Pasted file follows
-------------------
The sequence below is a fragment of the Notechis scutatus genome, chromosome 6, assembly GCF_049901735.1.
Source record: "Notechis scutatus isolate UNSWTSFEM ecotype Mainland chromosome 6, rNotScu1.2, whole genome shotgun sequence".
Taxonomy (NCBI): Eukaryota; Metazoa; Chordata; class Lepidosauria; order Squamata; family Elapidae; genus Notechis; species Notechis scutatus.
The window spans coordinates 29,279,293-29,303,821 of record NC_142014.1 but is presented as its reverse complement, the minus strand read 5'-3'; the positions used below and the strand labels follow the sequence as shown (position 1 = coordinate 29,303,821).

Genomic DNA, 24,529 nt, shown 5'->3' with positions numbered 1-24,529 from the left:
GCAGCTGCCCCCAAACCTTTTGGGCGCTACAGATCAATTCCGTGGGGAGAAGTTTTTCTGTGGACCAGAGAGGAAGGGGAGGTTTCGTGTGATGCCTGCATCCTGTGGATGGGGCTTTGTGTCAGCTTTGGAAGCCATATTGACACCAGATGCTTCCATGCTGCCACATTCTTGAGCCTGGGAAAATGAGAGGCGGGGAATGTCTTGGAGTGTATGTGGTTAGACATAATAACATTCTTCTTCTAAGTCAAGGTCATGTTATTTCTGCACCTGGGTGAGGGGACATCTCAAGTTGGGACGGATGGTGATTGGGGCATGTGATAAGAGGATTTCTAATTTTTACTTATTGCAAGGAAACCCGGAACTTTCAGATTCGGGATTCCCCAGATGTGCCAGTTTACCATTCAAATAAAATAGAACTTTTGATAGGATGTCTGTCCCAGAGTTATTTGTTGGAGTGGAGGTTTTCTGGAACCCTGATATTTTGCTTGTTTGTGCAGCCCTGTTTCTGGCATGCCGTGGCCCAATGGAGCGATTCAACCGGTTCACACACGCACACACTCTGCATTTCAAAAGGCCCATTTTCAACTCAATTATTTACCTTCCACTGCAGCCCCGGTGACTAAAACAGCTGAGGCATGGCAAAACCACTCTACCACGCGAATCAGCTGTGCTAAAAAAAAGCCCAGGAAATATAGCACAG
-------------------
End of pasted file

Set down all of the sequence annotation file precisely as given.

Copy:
The sequence below is a fragment of the Notechis scutatus genome, chromosome 6, assembly GCF_049901735.1.
Source record: "Notechis scutatus isolate UNSWTSFEM ecotype Mainland chromosome 6, rNotScu1.2, whole genome shotgun sequence".
Taxonomy (NCBI): Eukaryota; Metazoa; Chordata; class Lepidosauria; order Squamata; family Elapidae; genus Notechis; species Notechis scutatus.
The window spans coordinates 29,279,293-29,303,821 of record NC_142014.1 but is presented as its reverse complement, the minus strand read 5'-3'; the positions used below and the strand labels follow the sequence as shown (position 1 = coordinate 29,303,821).

Genomic DNA, 24,529 nt, shown 5'->3' with positions numbered 1-24,529 from the left:
GCAGCTGCCCCCAAACCTTTTGGGCGCTACAGATCAATTCCGTGGGGAGAAGTTTTTCTGTGGACCAGAGAGGAAGGGGAGGTTTCGTGTGATGCCTGCATCCTGTGGATGGGGCTTTGTGTCAGCTTTGGAAGCCATATTGACACCAGATGCTTCCATGCTGCCACATTCTTGAGCCTGGGAAAATGAGAGGCGGGGAATGTCTTGGAGTGTATGTGGTTAGACATAATAACATTCTTCTTCTAAGTCAAGGTCATGTTATTTCTGCACCTGGGTGAGGGGACATCTCAAGTTGGGACGGATGGTGATTGGGGCATGTGATAAGAGGATTTCTAATTTTTACTTATTGCAAGGAAACCCGGAACTTTCAGATTCGGGATTCCCCAGATGTGCCAGTTTACCATTCAAATAAAATAGAACTTTTGATAGGATGTCTGTCCCAGAGTTATTTGTTGGAGTGGAGGTTTTCTGGAACCCTGATATTTTGCTTGTTTGTGCAGCCCTGTTTCTGGCATGCCGTGGCCCAATGGAGCGATTCAACCGGTTCACACACGCACACACTCTGCATTTCAAAAGGCCCATTTTCAACTCAATTATTTACCTTCCACTGCAGCCCCGGTGACTAAAACAGCTGAGGCATGGCAAAACCACTCTACCACGCGAATCAGCTGTGCTAAAAAAAAGCCCAGGAAATATAGCACAG